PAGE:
Since the middle of last century, we have encountered in certain currents within the theology of the Western industrialized countries, however, a decidedly optimistic attitude with respect to the world or—we can formulate it more accurately—with respect to the form that the world has assumed in modern times. One of the characteristics of this form of the world is modernity’s optimistic assessment of its own future prospects. Although in recent decades, a change in mentality with respect to history has taken place in secular culture, leading to a sharp decline in world-affirming optimism, nevertheless within the Church theological movements are again prominent which remain trapped in the optimistic paradigms of the middle of the last century.

The recent Synod of Bishops, which was concerned with Catholic teaching on marriage and the family, and therefore also with sexual morality, provides a striking example of this fact. One of the key opinion leaders in this Synod was Walter Cardinal Kasper, one of the most influential theologians of the second half of the last century. In order to understand and evaluate the positions taken by Kasper at the Synod and also in the run-up to the Synod, it is necessary to familiarize oneself with the basic themes of his theology and the principles and axioms on which his theology is based. This presentation will try to contribute to an understanding of Kasper’s principles from a philosophical point of view.

 

And, if you did not catch Raymond Arroyo’s excellent interview with Cardinal Kasper on The World Over on EWTN last week, do listen to it.  In it, Cardinal Kasper backtracks considerably from the position he had taken previously that Pope Francis supports his proposal.

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Cardinal Burke in Ottawa

Here’s a link to my article about Cardinal Raymond Burke’s  visit to Ottawa last week.

Cardinal Raymond Burke visited Ottawa June 2 to speak at the June 4 20th anniversary gala of NET Canada (National Evangelization Teams).

On June 3, the Cardinal Patron of the Sovereign Order of Malta, and until late last year the highest-ranking American cardinal in the Roman Curia, attended Question Period. When House Speaker Andrew Scheer acknowledged the cardinal’s presence in the gallery, Members of Parliament on both sides of the House rose to give him a standing ovation.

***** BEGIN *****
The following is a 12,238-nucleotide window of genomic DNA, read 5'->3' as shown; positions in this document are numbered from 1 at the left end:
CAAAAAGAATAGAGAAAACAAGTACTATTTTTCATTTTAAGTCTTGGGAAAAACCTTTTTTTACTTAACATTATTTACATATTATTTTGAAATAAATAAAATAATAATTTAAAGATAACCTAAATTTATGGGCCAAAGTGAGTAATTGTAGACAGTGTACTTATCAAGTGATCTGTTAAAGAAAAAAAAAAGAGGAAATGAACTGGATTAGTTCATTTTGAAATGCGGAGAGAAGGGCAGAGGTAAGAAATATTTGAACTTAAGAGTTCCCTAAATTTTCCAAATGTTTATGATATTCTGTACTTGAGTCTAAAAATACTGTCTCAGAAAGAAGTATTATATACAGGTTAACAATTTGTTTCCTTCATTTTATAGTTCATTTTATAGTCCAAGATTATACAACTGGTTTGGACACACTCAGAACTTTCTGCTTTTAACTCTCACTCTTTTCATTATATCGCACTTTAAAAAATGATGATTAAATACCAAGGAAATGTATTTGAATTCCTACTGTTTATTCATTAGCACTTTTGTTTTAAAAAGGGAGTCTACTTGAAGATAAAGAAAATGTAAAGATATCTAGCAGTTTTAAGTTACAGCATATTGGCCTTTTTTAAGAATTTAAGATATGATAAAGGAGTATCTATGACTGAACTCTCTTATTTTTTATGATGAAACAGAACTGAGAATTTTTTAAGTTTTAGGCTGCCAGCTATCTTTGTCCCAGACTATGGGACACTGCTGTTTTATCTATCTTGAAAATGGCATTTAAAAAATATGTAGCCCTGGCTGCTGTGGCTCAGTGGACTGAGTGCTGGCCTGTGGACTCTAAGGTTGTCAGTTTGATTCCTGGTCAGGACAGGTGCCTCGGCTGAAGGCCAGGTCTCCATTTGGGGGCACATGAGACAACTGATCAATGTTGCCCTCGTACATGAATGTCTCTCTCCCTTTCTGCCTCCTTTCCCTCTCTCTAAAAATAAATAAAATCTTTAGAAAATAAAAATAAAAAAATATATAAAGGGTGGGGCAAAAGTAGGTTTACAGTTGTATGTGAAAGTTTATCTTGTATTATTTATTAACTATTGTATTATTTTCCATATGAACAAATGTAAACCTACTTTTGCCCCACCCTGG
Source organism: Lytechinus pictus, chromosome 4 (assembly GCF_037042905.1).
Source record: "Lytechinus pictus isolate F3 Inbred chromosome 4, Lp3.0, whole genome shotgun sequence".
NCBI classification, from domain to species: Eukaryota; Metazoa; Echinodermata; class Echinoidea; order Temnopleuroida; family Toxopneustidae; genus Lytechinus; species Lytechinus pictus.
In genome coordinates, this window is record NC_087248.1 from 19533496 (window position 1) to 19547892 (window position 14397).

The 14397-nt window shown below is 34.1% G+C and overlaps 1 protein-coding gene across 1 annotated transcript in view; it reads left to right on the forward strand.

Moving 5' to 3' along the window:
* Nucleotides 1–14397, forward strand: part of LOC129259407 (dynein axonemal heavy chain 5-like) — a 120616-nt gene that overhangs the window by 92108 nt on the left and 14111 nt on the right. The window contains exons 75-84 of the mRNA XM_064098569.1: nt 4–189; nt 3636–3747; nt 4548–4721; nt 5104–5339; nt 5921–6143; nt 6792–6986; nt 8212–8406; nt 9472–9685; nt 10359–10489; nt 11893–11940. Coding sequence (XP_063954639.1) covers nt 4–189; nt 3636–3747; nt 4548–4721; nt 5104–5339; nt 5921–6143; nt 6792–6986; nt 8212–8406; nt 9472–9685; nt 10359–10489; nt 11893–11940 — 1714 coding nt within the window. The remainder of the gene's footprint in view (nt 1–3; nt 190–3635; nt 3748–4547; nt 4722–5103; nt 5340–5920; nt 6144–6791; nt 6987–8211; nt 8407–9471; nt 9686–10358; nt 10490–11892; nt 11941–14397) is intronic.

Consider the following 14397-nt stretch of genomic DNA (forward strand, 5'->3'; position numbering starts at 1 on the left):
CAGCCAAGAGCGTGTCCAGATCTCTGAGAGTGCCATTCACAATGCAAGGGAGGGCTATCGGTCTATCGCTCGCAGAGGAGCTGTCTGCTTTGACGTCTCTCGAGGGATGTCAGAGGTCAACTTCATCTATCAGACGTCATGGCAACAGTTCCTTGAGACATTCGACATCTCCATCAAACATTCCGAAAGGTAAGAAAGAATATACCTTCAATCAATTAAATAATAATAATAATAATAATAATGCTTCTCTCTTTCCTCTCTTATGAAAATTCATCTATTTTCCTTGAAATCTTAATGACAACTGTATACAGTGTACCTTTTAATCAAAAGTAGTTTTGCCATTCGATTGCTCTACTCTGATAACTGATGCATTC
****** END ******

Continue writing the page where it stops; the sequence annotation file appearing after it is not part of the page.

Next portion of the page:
Later that day, however, NDP MP Pierre Dionne LaBelle, from Quebec, the Official Opposition National Revenue critic, protested to the Speaker, saying the cardinal “is known for spreading homophobia and for his anti-gay campaigns.”

The visit was also protested by Father Andre Samson, a professor at the University of Ottawa, who said as a gay man and Ottawa priest he was upset by the visit.

Cardinal Burke has often been criticized for his liturgical dress because from time to time he celebrates the Traditional Latin Mass, wearing traditional vestments which sometimes have lace, and wearing the cappa magna. This is the metres-long red cape meant to signify the willingness of a cardinal to shed his blood for Christ and His Church.

During last October’s extraordinary synod on the family, Cardinal Burke emerged as the most outspoken opponent of the synod’s midterm relatio, an interim report on the discussion, that news media painted as a pastoral “earthquake” because of its welcoming language towards homosexuals and homosexual unions.

Though the cardinal did not give interviews while in Ottawa, he has said of the midterm relatio: “That was not a relatio; it was a manifesto.”